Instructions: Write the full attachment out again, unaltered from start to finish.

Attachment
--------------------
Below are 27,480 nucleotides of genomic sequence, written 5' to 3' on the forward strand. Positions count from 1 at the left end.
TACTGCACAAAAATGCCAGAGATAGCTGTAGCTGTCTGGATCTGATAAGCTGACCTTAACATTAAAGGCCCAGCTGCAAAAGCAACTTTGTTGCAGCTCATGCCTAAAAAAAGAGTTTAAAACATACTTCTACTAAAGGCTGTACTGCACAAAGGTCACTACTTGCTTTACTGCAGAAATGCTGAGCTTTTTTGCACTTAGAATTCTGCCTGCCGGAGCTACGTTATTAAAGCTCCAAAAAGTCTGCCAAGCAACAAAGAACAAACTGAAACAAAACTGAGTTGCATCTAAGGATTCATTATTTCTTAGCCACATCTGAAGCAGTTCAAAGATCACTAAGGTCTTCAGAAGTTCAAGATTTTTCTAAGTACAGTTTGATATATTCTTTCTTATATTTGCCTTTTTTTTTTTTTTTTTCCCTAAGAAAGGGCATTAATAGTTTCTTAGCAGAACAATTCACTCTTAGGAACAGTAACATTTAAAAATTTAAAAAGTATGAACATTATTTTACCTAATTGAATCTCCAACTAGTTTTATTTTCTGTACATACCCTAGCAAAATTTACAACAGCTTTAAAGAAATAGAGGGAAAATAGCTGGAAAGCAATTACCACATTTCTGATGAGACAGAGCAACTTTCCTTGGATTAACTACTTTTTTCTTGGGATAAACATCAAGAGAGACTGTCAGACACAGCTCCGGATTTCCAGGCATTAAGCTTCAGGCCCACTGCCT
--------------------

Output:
Below are 27,480 nucleotides of genomic sequence, written 5' to 3' on the forward strand. Positions count from 1 at the left end.
TACTGCACAAAAATGCCAGAGATAGCTGTAGCTGTCTGGATCTGATAAGCTGACCTTAACATTAAAGGCCCAGCTGCAAAAGCAACTTTGTTGCAGCTCATGCCTAAAAAAAGAGTTTAAAACATACTTCTACTAAAGGCTGTACTGCACAAAGGTCACTACTTGCTTTACTGCAGAAATGCTGAGCTTTTTTGCACTTAGAATTCTGCCTGCCGGAGCTACGTTATTAAAGCTCCAAAAAGTCTGCCAAGCAACAAAGAACAAACTGAAACAAAACTGAGTTGCATCTAAGGATTCATTATTTCTTAGCCACATCTGAAGCAGTTCAAAGATCACTAAGGTCTTCAGAAGTTCAAGATTTTTCTAAGTACAGTTTGATATATTCTTTCTTATATTTGCCTTTTTTTTTTTTTTTTTCCCTAAGAAAGGGCATTAATAGTTTCTTAGCAGAACAATTCACTCTTAGGAACAGTAACATTTAAAAATTTAAAAAGTATGAACATTATTTTACCTAATTGAATCTCCAACTAGTTTTATTTTCTGTACATACCCTAGCAAAATTTACAACAGCTTTAAAGAAATAGAGGGAAAATAGCTGGAAAGCAATTACCACATTTCTGATGAGACAGAGCAACTTTCCTTGGATTAACTACTTTTTTCTTGGGATAAACATCAAGAGAGACTGTCAGACACAGCTCCGGATTTCCAGGCATTAAGCTTCAGGCCCACTGCCT